5. Add the chicken pieces, stir and cover with a lid. Simmer on medium heat. Do not add any water. Stir occasionally. Allow 40 – 45 minutes for the chicken to cook through.


    Rice Ingredients:

    • 2 cups Basmati Rice
    • 3 ½ cups of water (if rice is not soaked), or 3 cups if soaked an hour before
    • 3 tbsp desiccated coconut
    • 3 tbsp ghee or clarified butter
    • 2 tsp salt
    • 1 cinnamon stick
    • 2 cardamom pods (whole)
    • 2 cloves (whole)

    Method (Rice)

    1. Wash rice (until water is clean)
    2. In a pan, add the ghee, cinnamon stick, cloves and cardamom pods. Fry until dark brown.
    3. Add the rice and water, then mix in the salt and coconut.
    4. Bring to a boil over high heat, then reduce to medium to simmer until water content is halved. Reduce heat to low, cover with a lid and cook for 10 minutes.


    To serve…

    Mix the chicken and rice dishes together in a tray. Garnish with fresh coriander. Serve with riata or plain yoghurt, as well as some crispy fried onions as a garnish that will make this dish really hum!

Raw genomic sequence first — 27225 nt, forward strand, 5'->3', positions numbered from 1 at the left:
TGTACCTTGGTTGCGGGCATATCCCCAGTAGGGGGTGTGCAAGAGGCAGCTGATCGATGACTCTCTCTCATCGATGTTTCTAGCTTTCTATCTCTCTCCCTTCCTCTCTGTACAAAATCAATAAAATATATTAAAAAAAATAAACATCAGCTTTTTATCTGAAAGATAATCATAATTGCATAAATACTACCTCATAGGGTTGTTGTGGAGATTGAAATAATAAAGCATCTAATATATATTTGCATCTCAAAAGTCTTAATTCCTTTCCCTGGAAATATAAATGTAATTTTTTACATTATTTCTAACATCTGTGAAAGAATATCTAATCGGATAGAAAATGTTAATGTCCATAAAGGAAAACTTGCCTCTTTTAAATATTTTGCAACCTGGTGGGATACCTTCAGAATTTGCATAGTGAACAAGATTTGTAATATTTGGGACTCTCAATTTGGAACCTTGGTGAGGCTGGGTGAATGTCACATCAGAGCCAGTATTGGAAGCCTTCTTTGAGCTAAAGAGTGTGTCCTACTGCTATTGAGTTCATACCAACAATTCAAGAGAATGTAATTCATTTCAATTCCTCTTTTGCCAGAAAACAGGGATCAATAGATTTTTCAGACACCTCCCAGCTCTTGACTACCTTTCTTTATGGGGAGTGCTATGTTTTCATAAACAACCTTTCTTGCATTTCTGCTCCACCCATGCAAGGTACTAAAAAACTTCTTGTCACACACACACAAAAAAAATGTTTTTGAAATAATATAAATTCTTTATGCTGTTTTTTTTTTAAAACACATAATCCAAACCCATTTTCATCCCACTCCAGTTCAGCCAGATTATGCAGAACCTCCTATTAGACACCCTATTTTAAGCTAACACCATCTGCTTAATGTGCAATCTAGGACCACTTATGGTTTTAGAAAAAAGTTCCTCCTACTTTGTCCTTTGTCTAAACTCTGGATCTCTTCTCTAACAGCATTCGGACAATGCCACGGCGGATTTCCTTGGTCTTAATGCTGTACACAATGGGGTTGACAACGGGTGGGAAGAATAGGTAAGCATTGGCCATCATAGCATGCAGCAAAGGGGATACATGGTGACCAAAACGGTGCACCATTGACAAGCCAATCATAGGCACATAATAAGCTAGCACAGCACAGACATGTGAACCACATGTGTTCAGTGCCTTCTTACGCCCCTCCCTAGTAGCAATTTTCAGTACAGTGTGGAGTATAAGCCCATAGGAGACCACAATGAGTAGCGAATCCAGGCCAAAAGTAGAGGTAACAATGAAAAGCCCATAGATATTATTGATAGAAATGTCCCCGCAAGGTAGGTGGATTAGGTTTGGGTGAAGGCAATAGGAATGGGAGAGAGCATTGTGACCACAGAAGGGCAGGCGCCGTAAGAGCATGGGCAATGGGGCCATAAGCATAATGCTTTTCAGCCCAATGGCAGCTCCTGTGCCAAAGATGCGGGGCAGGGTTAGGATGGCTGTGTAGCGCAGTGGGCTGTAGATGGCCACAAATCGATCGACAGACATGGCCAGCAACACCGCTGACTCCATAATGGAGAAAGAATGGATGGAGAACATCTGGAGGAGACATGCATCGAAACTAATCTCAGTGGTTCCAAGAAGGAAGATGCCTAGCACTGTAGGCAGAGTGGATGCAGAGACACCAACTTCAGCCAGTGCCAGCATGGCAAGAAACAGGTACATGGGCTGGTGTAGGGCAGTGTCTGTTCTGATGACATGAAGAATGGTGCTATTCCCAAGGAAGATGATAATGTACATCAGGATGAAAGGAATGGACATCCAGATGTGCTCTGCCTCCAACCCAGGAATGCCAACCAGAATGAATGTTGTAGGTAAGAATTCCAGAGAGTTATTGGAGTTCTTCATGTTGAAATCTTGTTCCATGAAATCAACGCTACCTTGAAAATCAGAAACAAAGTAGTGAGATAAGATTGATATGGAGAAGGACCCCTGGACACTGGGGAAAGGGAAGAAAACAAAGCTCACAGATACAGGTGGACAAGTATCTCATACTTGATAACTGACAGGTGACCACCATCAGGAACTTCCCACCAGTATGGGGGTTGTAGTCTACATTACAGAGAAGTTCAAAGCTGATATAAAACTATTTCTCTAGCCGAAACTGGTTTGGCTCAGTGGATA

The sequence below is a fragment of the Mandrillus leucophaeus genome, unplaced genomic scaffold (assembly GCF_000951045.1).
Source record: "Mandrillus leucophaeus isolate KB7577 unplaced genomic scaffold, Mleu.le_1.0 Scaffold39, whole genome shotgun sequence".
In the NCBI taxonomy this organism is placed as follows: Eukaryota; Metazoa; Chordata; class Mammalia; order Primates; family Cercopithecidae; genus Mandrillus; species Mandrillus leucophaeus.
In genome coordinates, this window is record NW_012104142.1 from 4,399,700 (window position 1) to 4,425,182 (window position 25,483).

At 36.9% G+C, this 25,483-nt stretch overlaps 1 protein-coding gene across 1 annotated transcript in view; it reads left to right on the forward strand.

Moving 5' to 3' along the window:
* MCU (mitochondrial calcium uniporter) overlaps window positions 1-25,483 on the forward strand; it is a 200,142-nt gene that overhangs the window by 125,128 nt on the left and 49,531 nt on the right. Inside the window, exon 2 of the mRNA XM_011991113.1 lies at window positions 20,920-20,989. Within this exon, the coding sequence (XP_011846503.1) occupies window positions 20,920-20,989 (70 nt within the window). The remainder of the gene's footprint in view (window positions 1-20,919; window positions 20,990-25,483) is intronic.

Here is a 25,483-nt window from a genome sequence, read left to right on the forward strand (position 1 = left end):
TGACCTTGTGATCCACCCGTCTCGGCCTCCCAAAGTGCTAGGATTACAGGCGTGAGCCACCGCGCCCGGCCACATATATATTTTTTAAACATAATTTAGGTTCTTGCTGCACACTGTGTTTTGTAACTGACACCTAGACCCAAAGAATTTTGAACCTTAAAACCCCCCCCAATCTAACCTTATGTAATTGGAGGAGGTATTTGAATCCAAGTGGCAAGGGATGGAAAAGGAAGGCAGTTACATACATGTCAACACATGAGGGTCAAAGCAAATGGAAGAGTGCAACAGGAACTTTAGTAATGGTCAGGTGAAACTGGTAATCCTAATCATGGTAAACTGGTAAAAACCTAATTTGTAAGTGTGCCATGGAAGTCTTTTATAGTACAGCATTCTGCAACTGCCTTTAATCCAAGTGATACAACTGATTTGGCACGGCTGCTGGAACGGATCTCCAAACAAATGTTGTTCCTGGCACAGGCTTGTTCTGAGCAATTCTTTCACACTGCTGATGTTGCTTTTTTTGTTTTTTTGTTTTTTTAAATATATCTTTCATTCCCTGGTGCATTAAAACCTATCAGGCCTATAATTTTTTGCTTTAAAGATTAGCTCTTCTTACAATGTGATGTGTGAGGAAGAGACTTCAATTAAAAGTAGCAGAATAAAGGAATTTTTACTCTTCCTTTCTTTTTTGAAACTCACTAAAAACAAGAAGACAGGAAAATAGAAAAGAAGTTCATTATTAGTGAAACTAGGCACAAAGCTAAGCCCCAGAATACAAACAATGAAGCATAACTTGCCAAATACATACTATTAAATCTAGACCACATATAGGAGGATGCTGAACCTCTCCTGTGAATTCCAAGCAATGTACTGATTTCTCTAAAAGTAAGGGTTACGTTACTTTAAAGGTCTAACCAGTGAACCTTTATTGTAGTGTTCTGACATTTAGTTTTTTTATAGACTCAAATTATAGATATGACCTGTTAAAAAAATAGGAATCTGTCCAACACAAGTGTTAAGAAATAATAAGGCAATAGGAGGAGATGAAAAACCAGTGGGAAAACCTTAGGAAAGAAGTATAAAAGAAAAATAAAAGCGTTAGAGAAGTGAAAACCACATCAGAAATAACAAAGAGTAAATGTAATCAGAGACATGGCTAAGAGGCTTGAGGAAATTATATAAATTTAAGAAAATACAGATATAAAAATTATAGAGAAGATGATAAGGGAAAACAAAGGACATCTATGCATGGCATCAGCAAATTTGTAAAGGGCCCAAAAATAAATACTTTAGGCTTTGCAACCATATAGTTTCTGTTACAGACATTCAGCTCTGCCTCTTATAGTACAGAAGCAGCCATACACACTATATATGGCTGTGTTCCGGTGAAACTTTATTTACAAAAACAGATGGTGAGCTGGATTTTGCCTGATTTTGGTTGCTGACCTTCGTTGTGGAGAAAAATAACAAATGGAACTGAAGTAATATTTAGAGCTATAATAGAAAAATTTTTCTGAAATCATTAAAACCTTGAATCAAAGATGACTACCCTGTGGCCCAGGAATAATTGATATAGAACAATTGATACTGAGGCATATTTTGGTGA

Last time I cooked this dish, I de-boned all the chicken pieces before serving. It’s important to have the bones in during the cooking for added flavour, but found it nice and simple (and even) for feeding a large group of people.



  2. Banoffee Loaf, Oh Baby!

    April 4, 2012 by

    Kindly provided by from an archive (Thanks Kelly), this used to be published on one of their blogs (with an unknown author, please contact me) – it’s decidedly delicious, topped with a sprinkle of sugar and kaffir lime leaves which really sets it off.

    Makes: 2 large loaves


    • ½ tin Nestlé Highlander Caramel
    • 1 ¼ cups sugar
    • ½ cup butter, softened
    • 2 eggs
    • About 4-5 bananas
    • 1 ½ tsp vanilla essence
    • 2 ½ cups regular flour
    • 1 tsp baking soda
    • 1 tsp salt
    • To garnish — 2 kaffir lime leaves, shredded thinly; 2 tbsp brown sugar

    How to make:

    1. Preheat the oven to 220* fan-forced. Spray two large loaf tins with baking spray and line with cooking paper.
    2. Spoon 1/2 tin caramel into a small bowl and stir with a spoon until smooth. Set aside.
    3. In a large bowl, mix sugar, butter, eggs, bananas, vanilla essence, flour, baking soda, salt, and caramel. Use electric beaters set on medium-low and mix until everything is combined, but don’t beat too long (batter will be thick and lumpy).